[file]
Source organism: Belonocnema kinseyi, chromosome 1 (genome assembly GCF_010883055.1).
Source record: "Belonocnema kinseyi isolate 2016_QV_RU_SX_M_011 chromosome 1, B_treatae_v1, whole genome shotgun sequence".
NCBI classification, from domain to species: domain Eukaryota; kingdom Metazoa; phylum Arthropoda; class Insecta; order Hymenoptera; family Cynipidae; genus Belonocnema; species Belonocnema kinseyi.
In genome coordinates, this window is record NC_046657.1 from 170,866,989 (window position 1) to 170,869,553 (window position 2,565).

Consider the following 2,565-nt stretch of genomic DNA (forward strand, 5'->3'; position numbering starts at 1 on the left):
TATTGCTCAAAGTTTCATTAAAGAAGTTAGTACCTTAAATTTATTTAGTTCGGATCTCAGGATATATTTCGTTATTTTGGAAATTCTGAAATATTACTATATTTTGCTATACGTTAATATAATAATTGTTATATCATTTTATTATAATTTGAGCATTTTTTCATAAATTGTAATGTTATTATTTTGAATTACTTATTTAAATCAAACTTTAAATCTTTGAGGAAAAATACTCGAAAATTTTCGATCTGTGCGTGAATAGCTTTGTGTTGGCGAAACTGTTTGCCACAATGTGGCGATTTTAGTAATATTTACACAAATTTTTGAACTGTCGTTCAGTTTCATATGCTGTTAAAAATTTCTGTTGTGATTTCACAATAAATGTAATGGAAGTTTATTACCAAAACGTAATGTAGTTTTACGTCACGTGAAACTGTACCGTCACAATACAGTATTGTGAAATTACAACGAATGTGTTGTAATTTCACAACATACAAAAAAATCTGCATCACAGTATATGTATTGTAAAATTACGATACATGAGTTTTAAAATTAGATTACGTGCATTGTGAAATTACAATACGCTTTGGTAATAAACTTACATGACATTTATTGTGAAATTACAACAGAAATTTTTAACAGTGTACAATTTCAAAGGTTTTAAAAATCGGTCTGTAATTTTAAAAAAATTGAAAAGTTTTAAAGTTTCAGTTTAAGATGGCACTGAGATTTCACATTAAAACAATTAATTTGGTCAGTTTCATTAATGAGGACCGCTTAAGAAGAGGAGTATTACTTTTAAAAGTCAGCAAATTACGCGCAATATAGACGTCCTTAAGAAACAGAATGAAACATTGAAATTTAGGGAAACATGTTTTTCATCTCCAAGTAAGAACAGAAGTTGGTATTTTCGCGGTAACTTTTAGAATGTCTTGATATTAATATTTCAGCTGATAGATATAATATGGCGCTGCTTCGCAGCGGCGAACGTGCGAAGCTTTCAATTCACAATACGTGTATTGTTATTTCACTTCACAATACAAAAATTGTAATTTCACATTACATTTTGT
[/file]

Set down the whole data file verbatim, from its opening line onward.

Source organism: Belonocnema kinseyi, chromosome 1 (genome assembly GCF_010883055.1).
Source record: "Belonocnema kinseyi isolate 2016_QV_RU_SX_M_011 chromosome 1, B_treatae_v1, whole genome shotgun sequence".
NCBI classification, from domain to species: domain Eukaryota; kingdom Metazoa; phylum Arthropoda; class Insecta; order Hymenoptera; family Cynipidae; genus Belonocnema; species Belonocnema kinseyi.
In genome coordinates, this window is record NC_046657.1 from 170,866,989 (window position 1) to 170,869,553 (window position 2,565).

Consider the following 2,565-nt stretch of genomic DNA (forward strand, 5'->3'; position numbering starts at 1 on the left):
TATTGCTCAAAGTTTCATTAAAGAAGTTAGTACCTTAAATTTATTTAGTTCGGATCTCAGGATATATTTCGTTATTTTGGAAATTCTGAAATATTACTATATTTTGCTATACGTTAATATAATAATTGTTATATCATTTTATTATAATTTGAGCATTTTTTCATAAATTGTAATGTTATTATTTTGAATTACTTATTTAAATCAAACTTTAAATCTTTGAGGAAAAATACTCGAAAATTTTCGATCTGTGCGTGAATAGCTTTGTGTTGGCGAAACTGTTTGCCACAATGTGGCGATTTTAGTAATATTTACACAAATTTTTGAACTGTCGTTCAGTTTCATATGCTGTTAAAAATTTCTGTTGTGATTTCACAATAAATGTAATGGAAGTTTATTACCAAAACGTAATGTAGTTTTACGTCACGTGAAACTGTACCGTCACAATACAGTATTGTGAAATTACAACGAATGTGTTGTAATTTCACAACATACAAAAAAATCTGCATCACAGTATATGTATTGTAAAATTACGATACATGAGTTTTAAAATTAGATTACGTGCATTGTGAAATTACAATACGCTTTGGTAATAAACTTACATGACATTTATTGTGAAATTACAACAGAAATTTTTAACAGTGTACAATTTCAAAGGTTTTAAAAATCGGTCTGTAATTTTAAAAAAATTGAAAAGTTTTAAAGTTTCAGTTTAAGATGGCACTGAGATTTCACATTAAAACAATTAATTTGGTCAGTTTCATTAATGAGGACCGCTTAAGAAGAGGAGTATTACTTTTAAAAGTCAGCAAATTACGCGCAATATAGACGTCCTTAAGAAACAGAATGAAACATTGAAATTTAGGGAAACATGTTTTTCATCTCCAAGTAAGAACAGAAGTTGGTATTTTCGCGGTAACTTTTAGAATGTCTTGATATTAATATTTCAGCTGATAGATATAATATGGCGCTGCTTCGCAGCGGCGAACGTGCGAAGCTTTCAATTCACAATACGTGTATTGTTATTTCACTTCACAATACAAAAATTGTAATTTCACATTACATTTTGT